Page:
"I won it, but it was over three hours," Kvitova said of her semifinal rival. "She's very fearless and she's playing very, very aggressive."
Collins said she had followed Kvitova's career, and admired the 28-year-old Czech player, but was ready to make her win No. 6 in her hot streak.
"She's an incredible champion, has gone through a lot," Collins said. "We had a really great battle a couple weeks ago, one of the best matches I've played. I didn't even win that match. So very familiar with her. Looking forward to the next match."
Kvitova recalled Collins having a chance to serve out that match in Brisbane, and said she would need to be better to win again.
But on second thought, she said: "It's a semifinal, so, who cares?"
"I always wanted to come back and play on the highest level, compete with the best, play the Grand Slams, actually be very deep in the Grand Slam, which is happening," Kvitova said of her second-time-around run to the semifinals. "Yeah, it just took me a bit to the tears, but it was happy tears, for sure."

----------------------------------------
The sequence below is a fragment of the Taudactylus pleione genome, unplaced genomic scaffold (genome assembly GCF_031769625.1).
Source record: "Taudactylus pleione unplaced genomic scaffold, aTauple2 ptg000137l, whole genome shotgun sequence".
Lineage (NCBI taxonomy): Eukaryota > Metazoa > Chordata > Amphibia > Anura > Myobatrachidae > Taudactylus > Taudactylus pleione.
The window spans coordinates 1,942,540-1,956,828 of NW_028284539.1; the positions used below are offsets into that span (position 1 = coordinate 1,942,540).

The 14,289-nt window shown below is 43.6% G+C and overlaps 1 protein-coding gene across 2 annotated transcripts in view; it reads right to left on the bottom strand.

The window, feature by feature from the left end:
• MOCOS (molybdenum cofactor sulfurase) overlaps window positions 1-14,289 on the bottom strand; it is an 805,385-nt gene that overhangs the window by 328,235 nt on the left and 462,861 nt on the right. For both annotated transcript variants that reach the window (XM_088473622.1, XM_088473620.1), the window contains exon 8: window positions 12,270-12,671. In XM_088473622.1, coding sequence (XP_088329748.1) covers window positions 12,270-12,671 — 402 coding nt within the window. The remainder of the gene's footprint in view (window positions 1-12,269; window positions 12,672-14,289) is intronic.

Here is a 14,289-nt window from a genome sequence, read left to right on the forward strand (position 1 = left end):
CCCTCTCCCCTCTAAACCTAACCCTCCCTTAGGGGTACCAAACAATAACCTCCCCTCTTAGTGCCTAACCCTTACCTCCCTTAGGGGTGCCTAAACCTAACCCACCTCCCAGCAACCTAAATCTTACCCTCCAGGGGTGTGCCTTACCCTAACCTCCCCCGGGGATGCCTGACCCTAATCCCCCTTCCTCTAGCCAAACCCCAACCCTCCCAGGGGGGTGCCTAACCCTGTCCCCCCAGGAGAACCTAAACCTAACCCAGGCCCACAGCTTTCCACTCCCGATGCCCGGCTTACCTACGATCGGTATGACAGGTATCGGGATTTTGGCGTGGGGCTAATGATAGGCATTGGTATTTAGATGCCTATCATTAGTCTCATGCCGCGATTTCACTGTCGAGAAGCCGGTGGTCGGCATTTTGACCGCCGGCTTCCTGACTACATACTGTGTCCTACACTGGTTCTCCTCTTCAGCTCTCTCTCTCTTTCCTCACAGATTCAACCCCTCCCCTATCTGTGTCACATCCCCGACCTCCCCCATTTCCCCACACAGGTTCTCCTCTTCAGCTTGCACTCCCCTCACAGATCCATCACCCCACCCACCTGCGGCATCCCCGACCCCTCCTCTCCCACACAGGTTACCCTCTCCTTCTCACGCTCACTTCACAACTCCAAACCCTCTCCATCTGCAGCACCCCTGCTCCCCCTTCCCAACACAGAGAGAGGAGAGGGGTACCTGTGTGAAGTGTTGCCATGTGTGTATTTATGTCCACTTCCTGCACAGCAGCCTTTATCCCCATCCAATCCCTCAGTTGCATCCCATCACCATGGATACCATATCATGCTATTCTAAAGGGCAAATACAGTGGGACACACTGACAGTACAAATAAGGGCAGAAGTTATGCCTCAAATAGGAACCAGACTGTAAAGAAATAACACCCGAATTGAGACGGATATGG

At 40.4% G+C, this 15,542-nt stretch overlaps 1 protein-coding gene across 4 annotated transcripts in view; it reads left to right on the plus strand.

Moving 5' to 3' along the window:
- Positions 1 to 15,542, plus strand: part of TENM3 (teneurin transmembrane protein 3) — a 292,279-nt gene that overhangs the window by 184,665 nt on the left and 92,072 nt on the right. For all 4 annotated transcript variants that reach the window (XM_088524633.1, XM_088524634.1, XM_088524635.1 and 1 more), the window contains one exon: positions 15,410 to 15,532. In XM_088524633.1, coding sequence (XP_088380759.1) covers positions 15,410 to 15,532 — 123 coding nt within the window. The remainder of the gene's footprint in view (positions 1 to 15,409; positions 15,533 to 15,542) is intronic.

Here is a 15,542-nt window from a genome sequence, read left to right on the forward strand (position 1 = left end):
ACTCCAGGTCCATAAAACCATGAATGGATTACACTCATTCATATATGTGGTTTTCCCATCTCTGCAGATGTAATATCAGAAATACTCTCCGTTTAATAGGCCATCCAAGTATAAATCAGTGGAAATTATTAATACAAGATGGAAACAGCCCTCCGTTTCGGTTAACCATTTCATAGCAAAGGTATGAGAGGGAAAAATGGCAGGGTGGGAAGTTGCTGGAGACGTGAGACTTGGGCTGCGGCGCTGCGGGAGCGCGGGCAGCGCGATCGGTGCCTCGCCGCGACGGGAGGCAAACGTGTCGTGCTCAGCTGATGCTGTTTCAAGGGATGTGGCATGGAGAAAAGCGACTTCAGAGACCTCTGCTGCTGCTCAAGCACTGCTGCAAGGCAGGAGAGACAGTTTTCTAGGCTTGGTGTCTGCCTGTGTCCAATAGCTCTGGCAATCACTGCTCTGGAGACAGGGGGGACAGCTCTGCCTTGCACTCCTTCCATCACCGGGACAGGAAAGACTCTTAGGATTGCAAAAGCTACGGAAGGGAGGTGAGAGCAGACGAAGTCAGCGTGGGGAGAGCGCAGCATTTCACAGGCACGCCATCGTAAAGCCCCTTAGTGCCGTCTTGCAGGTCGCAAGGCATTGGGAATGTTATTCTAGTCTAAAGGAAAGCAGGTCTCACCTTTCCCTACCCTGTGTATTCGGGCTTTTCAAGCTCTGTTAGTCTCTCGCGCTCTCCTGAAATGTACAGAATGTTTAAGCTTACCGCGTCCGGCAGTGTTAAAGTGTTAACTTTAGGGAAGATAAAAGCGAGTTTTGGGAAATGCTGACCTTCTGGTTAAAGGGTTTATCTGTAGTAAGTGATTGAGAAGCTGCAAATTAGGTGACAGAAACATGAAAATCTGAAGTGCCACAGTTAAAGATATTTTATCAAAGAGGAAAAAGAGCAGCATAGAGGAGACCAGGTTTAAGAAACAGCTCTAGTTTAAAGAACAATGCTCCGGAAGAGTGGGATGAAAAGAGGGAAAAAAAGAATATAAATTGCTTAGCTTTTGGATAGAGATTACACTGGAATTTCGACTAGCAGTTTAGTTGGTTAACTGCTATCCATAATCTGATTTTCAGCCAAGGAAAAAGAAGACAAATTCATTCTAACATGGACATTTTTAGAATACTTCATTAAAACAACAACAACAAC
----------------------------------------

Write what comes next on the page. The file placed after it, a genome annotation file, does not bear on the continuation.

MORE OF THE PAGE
12.10pm: Nadal keeps his kit on
Frances Tiafoe has made a habit of taking his shirt off and beating his chest when celebrating wins at Melbourne Park but Rafael Nadal wasn't going to follow suit when he ended the American's dream run on Tuesday night.
The Spaniard defeated Tiafoe 6-3 6-4 6-2 and things took an interesting turn in his on-court interview with John McEnroe, who encouraged the veteran to get his kit off.
JM: I'm assuming you've noticed in a couple of Frances Tiafoe's wins that he tore his shirt off when he won ... do you ever get tempted to do that with the body you've got?
RN: No, to be honest I don't have his body.
JM: You could have fooled me, it looks pretty damn good to me.
RN: You can do it, I cannot.
JM: You don't want to see mine. Would you care to do it for the crowd just one time?
The crowd roared enthusiastically at McEnroe's suggestion but Nadal's shirt was staying firmly on his body, much to (some of) the fans' disappointment.